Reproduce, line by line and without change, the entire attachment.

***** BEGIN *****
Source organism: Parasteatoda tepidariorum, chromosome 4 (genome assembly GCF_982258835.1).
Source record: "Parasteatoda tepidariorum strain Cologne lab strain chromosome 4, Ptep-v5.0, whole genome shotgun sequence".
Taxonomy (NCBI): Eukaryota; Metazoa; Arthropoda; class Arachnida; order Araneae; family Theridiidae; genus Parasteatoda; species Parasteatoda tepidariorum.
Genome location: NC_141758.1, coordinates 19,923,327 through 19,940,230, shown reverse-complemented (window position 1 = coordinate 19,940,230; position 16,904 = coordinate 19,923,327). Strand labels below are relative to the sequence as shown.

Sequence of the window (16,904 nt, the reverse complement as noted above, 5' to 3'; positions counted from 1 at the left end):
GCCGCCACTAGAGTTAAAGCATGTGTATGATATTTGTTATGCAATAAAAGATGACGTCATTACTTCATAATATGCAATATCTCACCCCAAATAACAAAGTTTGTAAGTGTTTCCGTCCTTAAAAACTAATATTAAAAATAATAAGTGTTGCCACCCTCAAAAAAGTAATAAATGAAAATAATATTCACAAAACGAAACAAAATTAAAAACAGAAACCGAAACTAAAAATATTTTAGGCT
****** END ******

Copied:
Source organism: Parasteatoda tepidariorum, chromosome 4 (genome assembly GCF_982258835.1).
Source record: "Parasteatoda tepidariorum strain Cologne lab strain chromosome 4, Ptep-v5.0, whole genome shotgun sequence".
Taxonomy (NCBI): Eukaryota; Metazoa; Arthropoda; class Arachnida; order Araneae; family Theridiidae; genus Parasteatoda; species Parasteatoda tepidariorum.
Genome location: NC_141758.1, coordinates 19,923,327 through 19,940,230, shown reverse-complemented (window position 1 = coordinate 19,940,230; position 16,904 = coordinate 19,923,327). Strand labels below are relative to the sequence as shown.

Sequence of the window (16,904 nt, the reverse complement as noted above, 5' to 3'; positions counted from 1 at the left end):
GCCGCCACTAGAGTTAAAGCATGTGTATGATATTTGTTATGCAATAAAAGATGACGTCATTACTTCATAATATGCAATATCTCACCCCAAATAACAAAGTTTGTAAGTGTTTCCGTCCTTAAAAACTAATATTAAAAATAATAAGTGTTGCCACCCTCAAAAAAGTAATAAATGAAAATAATATTCACAAAACGAAACAAAATTAAAAACAGAAACCGAAACTAAAAATATTTTAGGCT